Response to the OSCE Parliamentary Assembly President George Tsereteli
As delivered by Acting Political Counselor Lane Darnell Bahl
to the Permanent Council, Vienna
October 31, 2019
The United States welcomes President Tsereteli back to the Permanent Council.
The United States appreciates the role parliamentary diplomacy plays in advancing our common OSCE agenda. The Department of State and Congress, through the Helsinki Commission, appreciate your leadership of the Parliamentary Assembly and the contributions of the Liaison Office in Vienna, led by Ambassador Nothelle.
The Parliamentary Assembly and its members are valued partners to this Permanent Council, in other OSCE fora — particularly the Human Dimension Implementation Meeting in Warsaw and the Ministerial Council—and as members of election observation missions. Parliamentary Assembly engagement enhances the OSCE’s overall effectiveness. We are grateful to U.S. Senator Roger Wicker for committing to serve in the Assembly’s leadership as Vice President.
Parliamentary Assembly resolutions very often reflect the sentiments of an overwhelming number of participating States even though those deeply held views are not, in the end, reflected in a consensus among participating States.
The United States applauds the Parliamentary Assembly for condemning Russian ongoing aggression, including Russia’s purported annexation of the Ukrainian territory of Crimea, as well, Mr. President, as its occupation of parts of your home country, Georgia.
In Luxembourg in July, the Assembly overwhelmingly censured Moscow for its breach of obligations for the demise of the Intermediate-Range Nuclear Forces Treaty.
The Assembly has taken a principled stand against violations of human rights and fundamental freedoms in Russia and has joined many of us in drawing particular attention to the reports of serious human rights violations and abuses in Russia’s Republic of Chechnya, which the Kremlin allows to occur with impunity.
Over the past year, the Parliamentary Assembly addressed Russia’s failure to attain justice for the 2015 murder of Russian political opposition figure, Boris Nemtsov. We hope the Assembly will persist in these efforts and, specific to the Nemtsov murder, keep us informed of the conclusions and recommendations of the Assembly’s designated representative on the issue, Swedish parliamentarian Margareta Cederfelt.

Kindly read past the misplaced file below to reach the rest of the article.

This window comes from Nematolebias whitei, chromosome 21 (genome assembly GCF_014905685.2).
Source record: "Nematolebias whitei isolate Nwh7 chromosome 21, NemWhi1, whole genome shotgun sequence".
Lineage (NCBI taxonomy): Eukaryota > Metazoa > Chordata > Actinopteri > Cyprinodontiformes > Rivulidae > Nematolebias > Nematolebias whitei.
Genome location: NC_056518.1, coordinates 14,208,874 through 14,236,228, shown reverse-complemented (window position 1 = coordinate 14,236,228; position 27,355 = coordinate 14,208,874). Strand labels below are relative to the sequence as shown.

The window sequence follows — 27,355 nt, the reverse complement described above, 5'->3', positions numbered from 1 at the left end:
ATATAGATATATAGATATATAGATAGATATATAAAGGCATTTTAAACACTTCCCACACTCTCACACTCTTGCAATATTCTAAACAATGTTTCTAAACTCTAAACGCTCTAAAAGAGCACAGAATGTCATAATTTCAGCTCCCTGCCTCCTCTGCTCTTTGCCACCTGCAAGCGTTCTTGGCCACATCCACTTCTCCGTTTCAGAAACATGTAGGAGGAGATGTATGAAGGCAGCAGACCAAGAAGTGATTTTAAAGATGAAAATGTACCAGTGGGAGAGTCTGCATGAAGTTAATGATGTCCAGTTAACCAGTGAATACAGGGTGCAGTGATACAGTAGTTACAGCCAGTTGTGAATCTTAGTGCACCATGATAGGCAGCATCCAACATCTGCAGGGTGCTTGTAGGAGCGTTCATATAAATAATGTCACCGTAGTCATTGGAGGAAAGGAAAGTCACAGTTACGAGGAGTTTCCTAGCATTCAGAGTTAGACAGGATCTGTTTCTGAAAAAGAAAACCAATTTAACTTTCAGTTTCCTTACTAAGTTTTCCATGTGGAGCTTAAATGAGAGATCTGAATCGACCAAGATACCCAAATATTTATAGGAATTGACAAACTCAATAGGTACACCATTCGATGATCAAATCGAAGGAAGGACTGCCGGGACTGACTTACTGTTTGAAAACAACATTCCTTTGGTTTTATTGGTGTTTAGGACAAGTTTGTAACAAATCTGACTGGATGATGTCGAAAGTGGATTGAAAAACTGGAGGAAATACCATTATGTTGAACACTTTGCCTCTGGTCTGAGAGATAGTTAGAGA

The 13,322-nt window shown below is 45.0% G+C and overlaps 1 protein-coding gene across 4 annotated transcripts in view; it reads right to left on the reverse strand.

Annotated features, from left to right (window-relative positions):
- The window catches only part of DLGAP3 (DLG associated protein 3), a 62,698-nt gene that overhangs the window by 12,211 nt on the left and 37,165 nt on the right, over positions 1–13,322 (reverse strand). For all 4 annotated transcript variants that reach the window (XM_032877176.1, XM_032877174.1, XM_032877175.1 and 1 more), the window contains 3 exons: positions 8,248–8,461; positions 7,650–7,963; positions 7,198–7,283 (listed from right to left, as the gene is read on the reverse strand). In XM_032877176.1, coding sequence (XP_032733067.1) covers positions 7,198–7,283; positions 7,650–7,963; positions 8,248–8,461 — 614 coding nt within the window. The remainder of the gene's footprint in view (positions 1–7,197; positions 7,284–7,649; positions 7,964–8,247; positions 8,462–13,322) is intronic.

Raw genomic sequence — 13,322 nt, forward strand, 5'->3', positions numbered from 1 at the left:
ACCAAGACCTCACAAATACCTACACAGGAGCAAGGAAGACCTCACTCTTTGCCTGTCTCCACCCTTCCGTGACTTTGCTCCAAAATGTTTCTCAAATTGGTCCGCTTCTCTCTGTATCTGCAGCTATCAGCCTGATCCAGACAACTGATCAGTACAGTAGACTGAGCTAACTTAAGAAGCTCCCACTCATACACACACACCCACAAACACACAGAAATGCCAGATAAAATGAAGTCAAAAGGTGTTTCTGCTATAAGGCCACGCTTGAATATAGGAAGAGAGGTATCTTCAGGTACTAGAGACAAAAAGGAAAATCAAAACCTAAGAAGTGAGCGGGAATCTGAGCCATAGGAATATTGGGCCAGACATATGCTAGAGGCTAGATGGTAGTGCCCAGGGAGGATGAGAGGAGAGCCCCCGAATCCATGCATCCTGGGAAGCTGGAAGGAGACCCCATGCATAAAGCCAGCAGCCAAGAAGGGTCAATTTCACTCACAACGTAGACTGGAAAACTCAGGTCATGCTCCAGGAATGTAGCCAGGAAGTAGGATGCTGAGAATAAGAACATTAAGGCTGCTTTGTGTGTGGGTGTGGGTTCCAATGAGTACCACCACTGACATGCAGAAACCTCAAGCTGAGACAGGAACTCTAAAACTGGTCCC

We welcome the Assembly’s adoption of a resolution on The Role of Civil Society — Individuals and Non-Governmental Organizations — in Realizing the Aims and Aspirations of the OSCE. This resolution was the initiative of U.S. Representative and Helsinki Commission Chairman Alcee Hastings. The appointment of Finnish parliamentarian Pia Kauma as Special Representative on Civil Society Engagement will allow her to highlight restrictions in many participating States that prevent the development of vibrant civil society that can contribute to advancements in the human dimension of security. The Special Representative’s role is to spotlight efforts by some participating States to unduly impede civil society access to and participation in OSCE activities.
The United States lauds the Assembly’s work on combatting anti-Semitism, racism, and intolerance. U.S. Senator Ben Cardin plays an active role as the Assembly’s Special Representative on these issues.
We also applaud the Assembly’s efforts to combat human trafficking, in which U.S. Representative Chris Smith serves as Special Representative. OSCE Ministerial decisions and ongoing activities have benefitted from the Assembly’s initiatives on these and other issues, including on freedom of the media and the safety of journalists, migration, counter-terrorism, energy security, and combatting corruption. Members of the U.S. Congress, I am happy to say, contribute in these areas, as well.
In closing, Mr. President, we appreciate your principled efforts to advance a strong OSCE agenda. The United States encourages you to continue this important work.
Thank you, Mr. Chair.